A Liberal God, Revealed

A friend, aware of my recently published book on God, gave me his copy of Neale Donald Walsch’s Conversations with God, Book 2. I’m not sure why. Perhaps he hoped this would expand my knowledge of the “subject matter,” or give me some clues about how to write a New York Times best-seller. In any event, the experience was eye-opening about what large numbers of people are now reading about God.

Starting with Book 2 is not really a problem, since God/Walsch summarizes points from Book 1 at various places. The author claims that these books were written during some difficult times he experienced during the 1990s; he started to write down questions or comments for God, and thoughts would pop into his head.

Walsch has a Catholic background, and brings up things he remembers from catechism classes – original sin, heaven, hell, purgatory, mortal and venial sin, confession, holy days of obligation, etc. God (occasionally referred to as a “she”) listens patiently to this litany, and then reminds him that this is religion. The only important thing, however, is spirituality; and religion is at odds with spirituality: “Religion cannot stand Spirituality. It cannot abide it. For Spirituality may bring you to a different conclusion than a particular religion – and this no known religion can tolerate.”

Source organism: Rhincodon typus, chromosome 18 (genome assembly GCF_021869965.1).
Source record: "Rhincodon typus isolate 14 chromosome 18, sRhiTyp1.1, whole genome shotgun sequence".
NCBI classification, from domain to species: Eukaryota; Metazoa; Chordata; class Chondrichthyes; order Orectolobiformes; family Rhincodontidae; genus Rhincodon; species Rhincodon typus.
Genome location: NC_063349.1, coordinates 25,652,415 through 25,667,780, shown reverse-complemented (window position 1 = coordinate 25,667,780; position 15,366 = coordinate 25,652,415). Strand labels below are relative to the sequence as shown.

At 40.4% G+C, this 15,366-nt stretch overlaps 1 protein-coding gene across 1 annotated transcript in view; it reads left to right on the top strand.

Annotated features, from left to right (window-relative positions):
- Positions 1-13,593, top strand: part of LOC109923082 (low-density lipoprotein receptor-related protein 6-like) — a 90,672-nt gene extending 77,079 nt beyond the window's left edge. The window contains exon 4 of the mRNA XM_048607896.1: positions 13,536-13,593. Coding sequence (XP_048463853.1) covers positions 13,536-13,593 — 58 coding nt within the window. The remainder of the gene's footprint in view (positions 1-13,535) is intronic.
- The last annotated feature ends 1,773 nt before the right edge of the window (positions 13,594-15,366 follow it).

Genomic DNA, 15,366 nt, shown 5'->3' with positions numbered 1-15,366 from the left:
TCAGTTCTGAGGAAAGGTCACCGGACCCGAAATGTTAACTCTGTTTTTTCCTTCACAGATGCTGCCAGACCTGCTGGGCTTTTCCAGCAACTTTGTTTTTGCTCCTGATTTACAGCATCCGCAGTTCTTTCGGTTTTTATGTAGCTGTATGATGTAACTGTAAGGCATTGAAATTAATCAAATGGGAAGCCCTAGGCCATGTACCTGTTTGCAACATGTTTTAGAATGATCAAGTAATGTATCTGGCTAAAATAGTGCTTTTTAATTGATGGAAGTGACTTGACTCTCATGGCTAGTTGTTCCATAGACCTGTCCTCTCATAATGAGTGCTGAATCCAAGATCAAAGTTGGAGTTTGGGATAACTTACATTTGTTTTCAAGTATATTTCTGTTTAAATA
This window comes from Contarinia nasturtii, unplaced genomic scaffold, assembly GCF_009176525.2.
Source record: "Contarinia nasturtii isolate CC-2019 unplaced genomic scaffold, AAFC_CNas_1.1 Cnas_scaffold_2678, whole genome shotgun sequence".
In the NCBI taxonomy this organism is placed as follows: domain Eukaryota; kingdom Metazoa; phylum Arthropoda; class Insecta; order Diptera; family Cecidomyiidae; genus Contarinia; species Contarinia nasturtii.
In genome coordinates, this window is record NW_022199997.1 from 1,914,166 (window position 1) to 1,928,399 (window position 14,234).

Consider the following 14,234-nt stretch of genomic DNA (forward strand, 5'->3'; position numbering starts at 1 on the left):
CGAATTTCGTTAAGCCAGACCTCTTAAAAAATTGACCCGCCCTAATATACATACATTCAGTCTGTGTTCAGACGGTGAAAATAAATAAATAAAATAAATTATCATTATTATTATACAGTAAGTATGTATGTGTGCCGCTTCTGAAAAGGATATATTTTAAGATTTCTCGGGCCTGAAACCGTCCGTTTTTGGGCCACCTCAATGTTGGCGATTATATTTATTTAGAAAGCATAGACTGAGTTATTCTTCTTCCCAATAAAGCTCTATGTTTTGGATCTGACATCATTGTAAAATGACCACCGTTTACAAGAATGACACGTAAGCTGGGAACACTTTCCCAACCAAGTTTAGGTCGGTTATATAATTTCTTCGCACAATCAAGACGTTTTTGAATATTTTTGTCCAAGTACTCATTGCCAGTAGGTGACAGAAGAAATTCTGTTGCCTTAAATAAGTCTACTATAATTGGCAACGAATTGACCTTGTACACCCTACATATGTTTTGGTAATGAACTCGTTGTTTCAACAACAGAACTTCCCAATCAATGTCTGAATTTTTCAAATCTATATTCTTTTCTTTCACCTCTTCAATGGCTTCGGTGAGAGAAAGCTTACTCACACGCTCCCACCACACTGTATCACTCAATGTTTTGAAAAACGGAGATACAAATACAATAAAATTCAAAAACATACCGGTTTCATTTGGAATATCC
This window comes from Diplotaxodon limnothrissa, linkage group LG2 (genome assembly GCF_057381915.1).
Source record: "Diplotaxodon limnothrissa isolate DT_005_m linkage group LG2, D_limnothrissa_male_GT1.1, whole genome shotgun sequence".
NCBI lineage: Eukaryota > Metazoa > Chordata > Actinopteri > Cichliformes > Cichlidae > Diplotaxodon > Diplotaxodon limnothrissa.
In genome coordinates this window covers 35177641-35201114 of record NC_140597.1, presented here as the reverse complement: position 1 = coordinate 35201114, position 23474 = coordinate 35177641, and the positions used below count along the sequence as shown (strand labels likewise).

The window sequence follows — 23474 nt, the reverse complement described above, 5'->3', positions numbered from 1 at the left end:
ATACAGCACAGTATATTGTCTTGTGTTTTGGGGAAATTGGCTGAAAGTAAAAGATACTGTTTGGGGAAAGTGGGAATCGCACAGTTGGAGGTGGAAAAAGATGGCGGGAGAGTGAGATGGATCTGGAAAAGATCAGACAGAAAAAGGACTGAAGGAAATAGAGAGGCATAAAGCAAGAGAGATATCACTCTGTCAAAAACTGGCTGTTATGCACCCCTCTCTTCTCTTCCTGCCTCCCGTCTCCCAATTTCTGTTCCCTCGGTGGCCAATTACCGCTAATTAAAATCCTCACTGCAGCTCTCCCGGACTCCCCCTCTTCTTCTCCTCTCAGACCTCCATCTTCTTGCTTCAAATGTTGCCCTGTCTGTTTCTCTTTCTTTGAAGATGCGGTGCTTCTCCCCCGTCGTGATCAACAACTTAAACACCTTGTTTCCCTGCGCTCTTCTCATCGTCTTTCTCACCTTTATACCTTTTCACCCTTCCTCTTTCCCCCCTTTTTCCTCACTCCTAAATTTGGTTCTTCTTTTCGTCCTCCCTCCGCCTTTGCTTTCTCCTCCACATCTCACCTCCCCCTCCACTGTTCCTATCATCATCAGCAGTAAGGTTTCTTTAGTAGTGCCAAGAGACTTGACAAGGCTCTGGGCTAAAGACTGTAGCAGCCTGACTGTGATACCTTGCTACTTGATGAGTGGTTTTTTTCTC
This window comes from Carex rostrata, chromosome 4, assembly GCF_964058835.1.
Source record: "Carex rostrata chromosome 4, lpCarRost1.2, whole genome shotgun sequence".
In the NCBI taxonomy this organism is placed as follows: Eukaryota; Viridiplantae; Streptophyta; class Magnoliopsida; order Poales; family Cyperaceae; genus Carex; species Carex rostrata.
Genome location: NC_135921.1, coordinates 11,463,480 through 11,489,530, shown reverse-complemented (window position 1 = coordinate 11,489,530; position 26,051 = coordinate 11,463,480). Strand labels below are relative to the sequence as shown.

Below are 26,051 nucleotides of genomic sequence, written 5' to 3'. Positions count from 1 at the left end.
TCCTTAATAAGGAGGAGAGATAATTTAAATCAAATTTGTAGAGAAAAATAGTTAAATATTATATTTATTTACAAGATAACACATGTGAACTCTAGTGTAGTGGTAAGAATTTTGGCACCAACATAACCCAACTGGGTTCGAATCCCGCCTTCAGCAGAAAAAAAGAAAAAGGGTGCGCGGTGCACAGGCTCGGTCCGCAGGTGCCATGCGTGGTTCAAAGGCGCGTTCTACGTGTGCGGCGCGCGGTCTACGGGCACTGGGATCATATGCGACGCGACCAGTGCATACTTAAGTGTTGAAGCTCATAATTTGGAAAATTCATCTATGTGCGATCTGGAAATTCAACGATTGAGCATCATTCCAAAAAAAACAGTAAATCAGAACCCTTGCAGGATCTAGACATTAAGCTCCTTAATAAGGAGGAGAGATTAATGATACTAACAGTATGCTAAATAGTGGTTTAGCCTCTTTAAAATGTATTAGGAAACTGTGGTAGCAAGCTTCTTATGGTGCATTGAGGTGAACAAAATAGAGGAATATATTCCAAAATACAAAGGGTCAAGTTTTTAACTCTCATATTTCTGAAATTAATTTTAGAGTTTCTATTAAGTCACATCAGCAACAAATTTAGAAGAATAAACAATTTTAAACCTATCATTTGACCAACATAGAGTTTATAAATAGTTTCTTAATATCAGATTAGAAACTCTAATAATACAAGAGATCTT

The “different conclusions” include: There is no such thing as original sin; no devil; no good and evil; no right or wrong; no “Ten Commandments.” Everything is interconnected, and the task of the spiritual person is to overcome any sense of separation and reactivate consciousness of his/her unity with all. (God is a panentheistic God; we all exist as members of His/Her marvelous body, although we may have a nagging sense of separation.)

A major catalyst for development in this “spirituality” is sex. Pages are devoted to the pleasures of masturbation, gay sex, and “kinky sex”; and God recommends the Hindu/Buddhist Tantric methods for achieving spiritual energy through sex. God suggests that Walsch say “I love sex” ten times a day, to overcome any lingering sexual guilt.

Walsch, however, still has doubts about a statement God made in Book 1, about Hitler being in heaven. So God explains for several pages why this is so: First, he says, evil doesn’t exist. Hitler, like all of us, was affected by the prevailing group consciousness (including a lot of German Christians), and merely brought anti-Semitism to a head. But the deaths he brought about were not “evil.”